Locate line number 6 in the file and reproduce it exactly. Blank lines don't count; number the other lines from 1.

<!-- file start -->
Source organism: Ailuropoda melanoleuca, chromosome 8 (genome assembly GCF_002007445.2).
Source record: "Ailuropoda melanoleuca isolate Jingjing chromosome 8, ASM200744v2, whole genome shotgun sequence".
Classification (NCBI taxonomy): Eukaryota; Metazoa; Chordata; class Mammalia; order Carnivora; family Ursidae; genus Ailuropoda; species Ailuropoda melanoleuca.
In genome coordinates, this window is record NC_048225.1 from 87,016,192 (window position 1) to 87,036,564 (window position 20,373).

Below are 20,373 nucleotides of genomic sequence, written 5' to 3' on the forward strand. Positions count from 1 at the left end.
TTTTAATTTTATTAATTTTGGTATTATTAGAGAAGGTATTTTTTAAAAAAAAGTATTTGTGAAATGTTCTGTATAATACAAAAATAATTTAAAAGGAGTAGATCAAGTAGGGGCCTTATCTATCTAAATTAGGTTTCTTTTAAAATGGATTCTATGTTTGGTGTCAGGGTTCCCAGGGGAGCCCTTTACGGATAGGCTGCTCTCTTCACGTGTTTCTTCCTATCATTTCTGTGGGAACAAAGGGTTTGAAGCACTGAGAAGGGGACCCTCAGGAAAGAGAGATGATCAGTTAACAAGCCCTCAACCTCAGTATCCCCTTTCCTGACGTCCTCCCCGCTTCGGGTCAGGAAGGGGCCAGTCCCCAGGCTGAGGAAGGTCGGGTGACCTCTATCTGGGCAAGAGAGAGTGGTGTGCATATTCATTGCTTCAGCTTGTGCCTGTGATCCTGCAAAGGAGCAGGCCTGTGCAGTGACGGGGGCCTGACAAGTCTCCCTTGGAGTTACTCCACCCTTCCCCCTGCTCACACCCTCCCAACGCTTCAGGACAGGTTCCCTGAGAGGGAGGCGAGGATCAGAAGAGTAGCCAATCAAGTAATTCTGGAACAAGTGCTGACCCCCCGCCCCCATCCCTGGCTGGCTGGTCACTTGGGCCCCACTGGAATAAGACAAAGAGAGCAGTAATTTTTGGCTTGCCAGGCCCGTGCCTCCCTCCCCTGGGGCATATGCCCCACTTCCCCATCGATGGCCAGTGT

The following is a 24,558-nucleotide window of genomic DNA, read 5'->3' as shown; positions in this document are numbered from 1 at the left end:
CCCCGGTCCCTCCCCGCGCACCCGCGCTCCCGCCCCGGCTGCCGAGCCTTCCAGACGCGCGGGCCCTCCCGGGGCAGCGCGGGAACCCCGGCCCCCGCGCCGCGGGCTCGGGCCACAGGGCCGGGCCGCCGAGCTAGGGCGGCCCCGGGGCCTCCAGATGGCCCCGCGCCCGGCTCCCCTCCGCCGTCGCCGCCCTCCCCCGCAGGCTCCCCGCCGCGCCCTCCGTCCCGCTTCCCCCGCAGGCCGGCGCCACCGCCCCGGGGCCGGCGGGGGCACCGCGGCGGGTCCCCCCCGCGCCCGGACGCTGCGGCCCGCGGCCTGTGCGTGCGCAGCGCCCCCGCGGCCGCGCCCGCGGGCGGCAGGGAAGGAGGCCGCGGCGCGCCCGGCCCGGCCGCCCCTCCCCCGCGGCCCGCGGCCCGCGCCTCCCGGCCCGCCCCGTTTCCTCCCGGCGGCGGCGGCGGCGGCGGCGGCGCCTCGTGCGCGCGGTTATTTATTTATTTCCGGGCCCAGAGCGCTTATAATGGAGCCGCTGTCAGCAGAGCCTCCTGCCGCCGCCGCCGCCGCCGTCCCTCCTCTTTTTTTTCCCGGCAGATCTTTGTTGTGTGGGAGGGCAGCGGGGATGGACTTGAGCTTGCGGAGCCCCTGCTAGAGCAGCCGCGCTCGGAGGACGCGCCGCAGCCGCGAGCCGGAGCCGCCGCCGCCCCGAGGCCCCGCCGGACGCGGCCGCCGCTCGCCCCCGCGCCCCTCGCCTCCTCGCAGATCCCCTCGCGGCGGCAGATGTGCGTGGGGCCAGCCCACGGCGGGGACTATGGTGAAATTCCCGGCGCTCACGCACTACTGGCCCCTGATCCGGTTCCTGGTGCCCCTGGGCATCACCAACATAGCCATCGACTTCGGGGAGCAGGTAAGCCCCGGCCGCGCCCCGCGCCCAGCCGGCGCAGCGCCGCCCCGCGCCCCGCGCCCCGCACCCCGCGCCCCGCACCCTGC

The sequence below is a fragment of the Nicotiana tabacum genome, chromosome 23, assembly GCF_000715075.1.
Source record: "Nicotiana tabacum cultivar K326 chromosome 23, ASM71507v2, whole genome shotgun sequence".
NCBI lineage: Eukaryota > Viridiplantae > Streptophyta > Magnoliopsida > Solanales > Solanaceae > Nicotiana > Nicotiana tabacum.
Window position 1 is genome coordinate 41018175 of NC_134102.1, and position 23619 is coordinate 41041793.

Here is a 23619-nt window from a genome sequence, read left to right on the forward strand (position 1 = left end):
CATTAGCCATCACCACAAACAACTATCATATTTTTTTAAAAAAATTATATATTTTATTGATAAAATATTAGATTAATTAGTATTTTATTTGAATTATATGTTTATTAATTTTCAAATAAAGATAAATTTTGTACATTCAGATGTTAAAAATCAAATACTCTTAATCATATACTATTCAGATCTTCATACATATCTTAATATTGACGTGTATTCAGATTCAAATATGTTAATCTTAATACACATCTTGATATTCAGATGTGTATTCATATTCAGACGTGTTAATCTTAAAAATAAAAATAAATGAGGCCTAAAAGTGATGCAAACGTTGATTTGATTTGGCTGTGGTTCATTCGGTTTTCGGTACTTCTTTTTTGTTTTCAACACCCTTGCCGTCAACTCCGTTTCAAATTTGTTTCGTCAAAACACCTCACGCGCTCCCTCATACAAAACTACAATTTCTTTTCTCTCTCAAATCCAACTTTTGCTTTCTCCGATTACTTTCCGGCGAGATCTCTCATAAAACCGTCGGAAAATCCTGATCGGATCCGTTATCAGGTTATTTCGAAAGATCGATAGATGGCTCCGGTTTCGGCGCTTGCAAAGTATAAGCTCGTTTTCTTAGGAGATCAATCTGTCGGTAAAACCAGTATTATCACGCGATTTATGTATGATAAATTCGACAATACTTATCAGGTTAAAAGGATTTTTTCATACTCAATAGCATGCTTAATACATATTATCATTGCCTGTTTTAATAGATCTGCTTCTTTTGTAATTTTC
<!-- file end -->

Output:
TTTTAATTTTATTAATTTTGGTATTATTAGAGAAGGTATTTTTTAAAAAAAAGTATTTGTGAAATGTTCTGTATAATACAAAAATAATTTAAAAGGAGTAGATCAAGTAGGGGCCTTATCTATCTAAATTAGGTTTCTTTTAAAATGGATTCTATGTTTGGTGTCAGGGTTCCCAGGGGAGCCCTTTACGGATAGGCTGCTCTCTTCACGTGTTTCTTCCTATCATTTCTGTGGGAACAAAGGGTTTGAAGCACTGAGAAGGGGACCCTCAGGAAAGAGAGATGATCAGTTAACAAGCCCTCAACCTCAGTATCCCCTTTCCTGACGTCCTCCCCGCTTCGGGTCAGGAAGGGGCCAGTCCCCAGGCTGAGGAAGGTCGGGTGACCTCTATCTGGGCAAGAGAGAGTGGTGTGCATATTCATTGCTTCAGCTTGTGCCTGTGATCCTGCAAAGGAGCAGGCCTGTGCAGTGACGGGGGCCTGACAAGTCTCCCTTGGAGTTACTCCACCCTTCCCCCTGCTCACACCCTCCCAACGCTTCAGGACAGGTTCCCTGAGAGGGAGGCGAGGATCAGAAGAGTAGCCAATCAAGTAATTCTGGAACAAGTGCTGACCCCCCGCCCCCATCCCTGGCTGGCTGGTCACTTGGGCCCCACTGGAATAAGACAAAGAGAGCAGTAATTTTTGGCTTGCCAGGCCCGTGCCTCCCTCCCCTGGGGCATATGCCCCACTTCCCCATCGATGGCCAGTGT